reader who wants to get more details.
Chapter 4 of this book presents, investigates, and compares proposed Bluetooth Scat-
ternet formation algorithms in detail.
Although several research groups plan to establish Bluetooth-based ad hoc networks,
currently, no working testbed is available for study, so Bluetooth ad hoc network study re-
mains in the simulation domain. IBM research has made their Bluetooth NS-2 extension
[21] open-source available and the next release is supposed to have Scatternet functionali-
ty for simulation evaluation of Bluetooth-based ad hoc networks.

2.3.4 HomeRF”SWAP
The HomeRF Working Group [20] was launched in 1998 by Compaq, Intel, Motorola,
National Semiconductor, Proxim, and Siemens to establish an industry standard support-
ing wireless home networks. Although enjoying the support of several big industry play-
ers, HomeRF has never taken off due to the popularity of IEEE802.11b. HomeRF posi-
tioned itself in the niche market of domestic users, which is why it is listed in this chapter
under WPANs. HomeRF provides QoS-provisioned services, for example, for voice calls,
as well as packet-switched best-effort services at the 2.4 GHz ISM band, with rates simi-
lar to that of IEEE802.11b (from specification 2.0), using FH technology. HomeRF™s FH
PHY layer was designed to work around interfering sources in the home environment,
such as microwave ovens, by monitoring the channels and banning those channels from its
hopping scheme that have too much interference.
The MAC layer protocol of HomeRF is called SWAP (Shared Wireless Access Proto-
col), which provides TDMA services for isochronous data and two different priorities of
IEEE802.11, like CSMA/CA service for asynchronous data.
Although HomeRF products are available in limited supply, and nothing contradicts
using the technology for ad hoc networking, the popularity and inexpensiveness of Wi-Fi
preempts HomeRF for use as an enabler for ad hoc networking testbeds. Additionally,
HomeRF is not an open standard, making its acceptance even more difficult.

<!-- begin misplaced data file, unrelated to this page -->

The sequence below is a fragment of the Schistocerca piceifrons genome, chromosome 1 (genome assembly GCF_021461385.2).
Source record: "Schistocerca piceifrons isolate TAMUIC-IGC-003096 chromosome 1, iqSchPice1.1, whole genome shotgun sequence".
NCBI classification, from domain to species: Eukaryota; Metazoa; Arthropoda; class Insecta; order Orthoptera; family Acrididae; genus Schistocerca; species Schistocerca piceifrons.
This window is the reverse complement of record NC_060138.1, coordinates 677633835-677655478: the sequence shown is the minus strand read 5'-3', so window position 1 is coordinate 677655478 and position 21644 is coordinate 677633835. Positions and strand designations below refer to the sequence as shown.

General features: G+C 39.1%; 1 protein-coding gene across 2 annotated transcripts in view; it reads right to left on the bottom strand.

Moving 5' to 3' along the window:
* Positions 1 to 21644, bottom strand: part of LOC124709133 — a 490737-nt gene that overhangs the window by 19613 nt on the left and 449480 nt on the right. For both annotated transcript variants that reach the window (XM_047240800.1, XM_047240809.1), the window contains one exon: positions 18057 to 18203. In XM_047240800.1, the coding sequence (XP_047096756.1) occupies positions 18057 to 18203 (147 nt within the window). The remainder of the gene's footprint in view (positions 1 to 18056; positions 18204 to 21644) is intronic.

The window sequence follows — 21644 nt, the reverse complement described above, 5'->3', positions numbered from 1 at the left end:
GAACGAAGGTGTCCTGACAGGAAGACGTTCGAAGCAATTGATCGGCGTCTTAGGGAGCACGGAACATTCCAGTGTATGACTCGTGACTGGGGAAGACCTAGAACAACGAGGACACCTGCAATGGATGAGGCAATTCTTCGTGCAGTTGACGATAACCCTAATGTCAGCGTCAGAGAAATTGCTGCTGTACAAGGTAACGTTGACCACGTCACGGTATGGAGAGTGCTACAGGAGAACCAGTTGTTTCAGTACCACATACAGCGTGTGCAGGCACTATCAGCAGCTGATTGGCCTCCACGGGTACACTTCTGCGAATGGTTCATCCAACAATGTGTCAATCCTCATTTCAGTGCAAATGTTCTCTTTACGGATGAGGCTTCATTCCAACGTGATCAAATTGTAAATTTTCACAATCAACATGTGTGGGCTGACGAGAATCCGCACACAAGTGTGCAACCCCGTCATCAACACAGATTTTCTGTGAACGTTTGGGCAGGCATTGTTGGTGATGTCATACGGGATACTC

2.3.5 RFID
Radio Frequency Identification (RFID) is a technology for providing a low-bandwidth,
extremely inexpensive scheme for small integrated devices to talk wirelessly to access

points relaying their ID (along with some optional data). RFID is used mainly for invento-
ry purposes to be able to automatically monitor large inventories that are individually
tagged with RFID tags. RFID can use active or passive tags. Passive tags do not have an
internal power source but need to be placed in an electromagnetic field to be activated and
readable, whereas active tags are battery operated and have a longer range, but are more
expensive. Unfortunately, RFID technology lacks strong standards; most of the products
available represent someone™s proprietary technology.
The authors of this chapter are unaware of any serious RFID-based ad hoc network
proposals, testbeds, or simulations, although RFID can be an extremely inexpensive basis
for large-scale, low-rate-sensor ad hoc networks. The reader interested in more details
about RFID is referred to the online resources [37, 38].


This chapter introduced several WPAN and WLAN standards. In the WLAN are, the
strongest competitor today is IEEE802.11b, also called Wi-Fi 2.4 GHz. Wi-Fi 5.2 GHz
(IEEE802.11a) is quickly emerging, providing symbol rates comparable to that of Fast-
Ethernet. Wi-Fi defines an ad hoc operational mode, which makes it the most common
off-the-shelf enabler for ad hoc network testbeds.
Bluetooth is the strongest standard in the WPAN field. Although the Bluetooth specifi-
cation allows for the establishment of ad hoc networks, referred to as Scatterenets, there